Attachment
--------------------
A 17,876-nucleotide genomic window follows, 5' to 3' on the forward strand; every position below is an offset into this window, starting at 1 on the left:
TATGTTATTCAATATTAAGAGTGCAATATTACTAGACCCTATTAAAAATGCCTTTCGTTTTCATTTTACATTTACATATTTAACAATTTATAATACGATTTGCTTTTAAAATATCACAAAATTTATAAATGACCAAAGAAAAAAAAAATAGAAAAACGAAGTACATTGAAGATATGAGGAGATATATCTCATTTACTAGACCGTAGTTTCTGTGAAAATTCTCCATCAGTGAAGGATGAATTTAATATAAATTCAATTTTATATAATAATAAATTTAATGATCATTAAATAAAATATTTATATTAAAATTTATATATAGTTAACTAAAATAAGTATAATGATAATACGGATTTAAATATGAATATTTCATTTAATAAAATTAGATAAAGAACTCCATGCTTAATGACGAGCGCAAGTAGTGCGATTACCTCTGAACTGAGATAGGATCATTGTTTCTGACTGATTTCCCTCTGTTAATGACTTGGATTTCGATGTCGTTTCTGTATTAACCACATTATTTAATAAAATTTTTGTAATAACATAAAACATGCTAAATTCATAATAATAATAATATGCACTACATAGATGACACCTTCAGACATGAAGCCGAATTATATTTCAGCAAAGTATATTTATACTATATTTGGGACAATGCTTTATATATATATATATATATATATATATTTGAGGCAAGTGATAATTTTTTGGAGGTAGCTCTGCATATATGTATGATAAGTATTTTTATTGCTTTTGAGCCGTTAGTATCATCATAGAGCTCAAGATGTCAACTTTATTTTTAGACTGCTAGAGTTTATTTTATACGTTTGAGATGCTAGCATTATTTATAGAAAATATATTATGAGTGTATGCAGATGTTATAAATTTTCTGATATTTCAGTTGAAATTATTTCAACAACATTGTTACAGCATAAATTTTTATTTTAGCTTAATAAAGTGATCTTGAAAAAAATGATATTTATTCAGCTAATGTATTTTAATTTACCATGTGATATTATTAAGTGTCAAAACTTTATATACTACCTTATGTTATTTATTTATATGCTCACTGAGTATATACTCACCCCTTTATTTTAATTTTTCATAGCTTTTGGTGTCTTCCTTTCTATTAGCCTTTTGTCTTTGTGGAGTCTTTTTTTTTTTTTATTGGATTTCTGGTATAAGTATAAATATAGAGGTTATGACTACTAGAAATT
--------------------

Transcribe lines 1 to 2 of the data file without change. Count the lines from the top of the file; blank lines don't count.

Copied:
A 17,876-nucleotide genomic window follows, 5' to 3' on the forward strand; every position below is an offset into this window, starting at 1 on the left:
TATGTTATTCAATATTAAGAGTGCAATATTACTAGACCCTATTAAAAATGCCTTTCGTTTTCATTTTACATTTACATATTTAACAATTTATAATACGATTTGCTTTTAAAATATCACAAAATTTATAAATGACCAAAGAAAAAAAAAATAGAAAAACGAAGTACATTGAAGATATGAGGAGATATATCTCATTTACTAGACCGTAGTTTCTGTGAAAATTCTCCATCAGTGAAGGATGAATTTAATATAAATTCAATTTTATATAATAATAAATTTAATGATCATTAAATAAAATATTTATATTAAAATTTATATATAGTTAACTAAAATAAGTATAATGATAATACGGATTTAAATATGAATATTTCATTTAATAAAATTAGATAAAGAACTCCATGCTTAATGACGAGCGCAAGTAGTGCGATTACCTCTGAACTGAGATAGGATCATTGTTTCTGACTGATTTCCCTCTGTTAATGACTTGGATTTCGATGTCGTTTCTGTATTAACCACATTATTTAATAAAATTTTTGTAATAACATAAAACATGCTAAATTCATAATAATAATAATATGCACTACATAGATGACACCTTCAGACATGAAGCCGAATTATATTTCAGCAAAGTATATTTATACTATATTTGGGACAATGCTTTATATATATATATATATATATATATATTTGAGGCAAGTGATAATTTTTTGGAGGTAGCTCTGCATATATGTATGATAAGTATTTTTATTGCTTTTGAGCCGTTAGTATCATCATAGAGCTCAAGATGTCAACTTTATTTTTAGACTGCTAGAGTTTATTTTATACGTTTGAGATGCTAGCATTATTTATAGAAAATATATTATGAGTGTATGCAGATGTTATAAATTTTCTGATATTTCAGTTGAAATTATTTCAACAACATTGTTACAGCATAAATTTTTATTTTAGCTTAATAAAGTGATCTTGAAAAAAATGATATTTATTCAGCTAATGTATTTTAATTTACCATGTGATATTATTAAGTGTCAAAACTTTATATACTACCTTATGTTATTTATTTATATGCTCACTGAGTATATACTCACCCCTTTATTTTAATTTTTCATAGCTTTTGGTGTCTTCCTTTCTATTAGCCTTTTGTCTTTGTGGAGTCTTTTTTTTTTTTTATTGGATTTCTGGTATAAGTATAAATATAGAGGTTATGACTACTAGAAATT